This serial murderer could be called the “Slippery Slope” Killer. The unknown perp has been bumping off victims in the late stages of dementia, who probably wouldn’t mind going. Ralph Northam would probably call that keeping them comfortable. The case hits close to home for the detective investigating the case in Dom Lenoir’s Winter Ridge, which screens during this year’s Winter Film Awards.
Ryan Barnes stayed to file just one more report on the night of his anniversary, leaving his wife to drive home alone. Tragically, she was rendered comatose in an accident with Mike Evans, the town drunk and all-around belligerent jerk. Of course, Barnes had just kicked him loose a few hours before, because he was feeling generous.
Barnes keeps working to numb the guilt and pain, drawing a case involving suspicious heart-attacks suffered by age-addled victims. It seems they were all part of a support group led by Dr. Joanne Hill, whose members included the very same Evans. He was there because of his ailing granddaughter’s grim prognosis, but was not very popular with the other members.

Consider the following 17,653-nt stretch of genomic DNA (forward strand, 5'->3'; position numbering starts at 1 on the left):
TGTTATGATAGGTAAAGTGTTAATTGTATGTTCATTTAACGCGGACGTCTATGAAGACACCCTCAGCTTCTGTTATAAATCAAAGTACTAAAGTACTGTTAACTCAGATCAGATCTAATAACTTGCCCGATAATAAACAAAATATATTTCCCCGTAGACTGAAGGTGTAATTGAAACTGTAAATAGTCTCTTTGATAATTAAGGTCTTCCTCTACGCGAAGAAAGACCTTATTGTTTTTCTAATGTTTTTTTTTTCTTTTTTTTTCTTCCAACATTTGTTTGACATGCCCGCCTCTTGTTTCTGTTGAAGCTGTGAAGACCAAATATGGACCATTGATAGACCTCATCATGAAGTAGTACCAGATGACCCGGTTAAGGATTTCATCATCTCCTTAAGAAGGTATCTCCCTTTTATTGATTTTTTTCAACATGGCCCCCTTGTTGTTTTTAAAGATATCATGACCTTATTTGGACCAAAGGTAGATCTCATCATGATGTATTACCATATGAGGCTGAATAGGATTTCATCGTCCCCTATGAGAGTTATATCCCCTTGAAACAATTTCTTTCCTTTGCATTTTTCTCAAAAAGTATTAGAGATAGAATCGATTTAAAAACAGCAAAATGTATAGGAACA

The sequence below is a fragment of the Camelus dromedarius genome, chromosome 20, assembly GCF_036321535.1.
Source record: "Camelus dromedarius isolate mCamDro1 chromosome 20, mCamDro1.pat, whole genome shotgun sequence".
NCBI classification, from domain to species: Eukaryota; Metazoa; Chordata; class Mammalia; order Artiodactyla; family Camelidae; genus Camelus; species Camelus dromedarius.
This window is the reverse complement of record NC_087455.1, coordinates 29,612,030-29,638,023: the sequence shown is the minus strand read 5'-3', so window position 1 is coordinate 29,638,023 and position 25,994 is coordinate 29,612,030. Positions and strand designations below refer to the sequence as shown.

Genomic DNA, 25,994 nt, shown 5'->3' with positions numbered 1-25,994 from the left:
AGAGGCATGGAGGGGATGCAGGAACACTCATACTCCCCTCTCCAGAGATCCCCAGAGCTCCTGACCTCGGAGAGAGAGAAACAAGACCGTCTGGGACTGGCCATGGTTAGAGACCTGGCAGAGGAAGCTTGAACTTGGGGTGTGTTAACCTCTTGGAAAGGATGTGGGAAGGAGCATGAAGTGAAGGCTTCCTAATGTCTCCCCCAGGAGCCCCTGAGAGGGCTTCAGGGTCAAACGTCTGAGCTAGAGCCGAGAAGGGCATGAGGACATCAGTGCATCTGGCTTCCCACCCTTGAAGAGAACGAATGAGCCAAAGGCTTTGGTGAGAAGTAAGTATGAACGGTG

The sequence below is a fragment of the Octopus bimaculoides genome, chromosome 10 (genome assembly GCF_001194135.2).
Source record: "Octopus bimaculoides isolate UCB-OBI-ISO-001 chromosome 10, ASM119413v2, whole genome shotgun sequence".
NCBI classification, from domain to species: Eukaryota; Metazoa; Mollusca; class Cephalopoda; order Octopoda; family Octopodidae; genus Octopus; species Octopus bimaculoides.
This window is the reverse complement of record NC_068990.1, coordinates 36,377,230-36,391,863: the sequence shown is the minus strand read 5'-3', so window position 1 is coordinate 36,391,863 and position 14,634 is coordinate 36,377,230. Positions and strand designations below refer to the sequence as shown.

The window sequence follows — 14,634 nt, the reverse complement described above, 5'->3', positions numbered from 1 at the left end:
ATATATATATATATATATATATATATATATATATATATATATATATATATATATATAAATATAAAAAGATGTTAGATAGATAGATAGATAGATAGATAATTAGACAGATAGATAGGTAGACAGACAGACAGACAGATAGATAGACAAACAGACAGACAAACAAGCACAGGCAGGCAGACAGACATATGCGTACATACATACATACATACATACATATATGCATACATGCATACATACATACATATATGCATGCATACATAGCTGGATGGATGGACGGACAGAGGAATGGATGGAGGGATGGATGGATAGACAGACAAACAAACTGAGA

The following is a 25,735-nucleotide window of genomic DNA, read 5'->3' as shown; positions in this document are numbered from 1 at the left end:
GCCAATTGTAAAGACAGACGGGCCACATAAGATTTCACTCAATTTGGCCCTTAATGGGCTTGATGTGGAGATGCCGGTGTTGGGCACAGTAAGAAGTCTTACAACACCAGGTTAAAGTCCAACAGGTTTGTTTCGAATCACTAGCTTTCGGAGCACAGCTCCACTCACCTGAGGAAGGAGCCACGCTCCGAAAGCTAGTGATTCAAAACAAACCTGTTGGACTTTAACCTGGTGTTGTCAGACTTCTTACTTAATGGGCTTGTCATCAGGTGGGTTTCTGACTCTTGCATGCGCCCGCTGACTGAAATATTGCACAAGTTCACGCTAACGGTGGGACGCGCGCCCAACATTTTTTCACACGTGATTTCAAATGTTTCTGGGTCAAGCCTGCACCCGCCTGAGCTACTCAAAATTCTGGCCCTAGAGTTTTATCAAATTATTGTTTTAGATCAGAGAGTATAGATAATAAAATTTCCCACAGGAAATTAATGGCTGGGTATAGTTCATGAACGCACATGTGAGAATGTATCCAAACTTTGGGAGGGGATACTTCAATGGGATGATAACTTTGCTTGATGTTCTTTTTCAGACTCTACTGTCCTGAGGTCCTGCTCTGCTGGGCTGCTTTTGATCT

That all sounds too convenient, doesn’t it? Frankly, Ridge could have used a few more characters, because there just aren’t any other suspects left by the time we get to the big supposed reveal. Indeed, Ridge is a rather workmanlike affair that might have been okay as an episode of a British procedural, but is hard pressed to justify its feature film status.
The one thing it really has going for it is an ensemble of first-rate British character actors. Perhaps the most recognizable face in Ridge is Alan Ford (whom we all surely know from Cockneys vs. Zombies) as Dale Jacobs, an artist and member of Hill’s group, who could very well be the next victim. Hannah Waddingham (who similarly elevated The Gatehouse) chews the scenery quite nicely as Dr. Hill, while Michael McKell barks orders and issues stern warnings like a champ as John Faulkner, Barnes’ commanding officer.
If you had to take the thumbnail above and sketch out a full narrative in less than thirty minutes, there is a good chance you would produce an outline that parallels Ross Owen Williams’ screenplay, beat for beat. That makes it a bit of a disappointment, but Anglophiles will still enjoy watching pros like Ford and McKell do their thing. Better suited for streaming, Winter Ridge screens this afternoon (2/17) at Cinema Village, as part of the 2019 Winter Film Awards.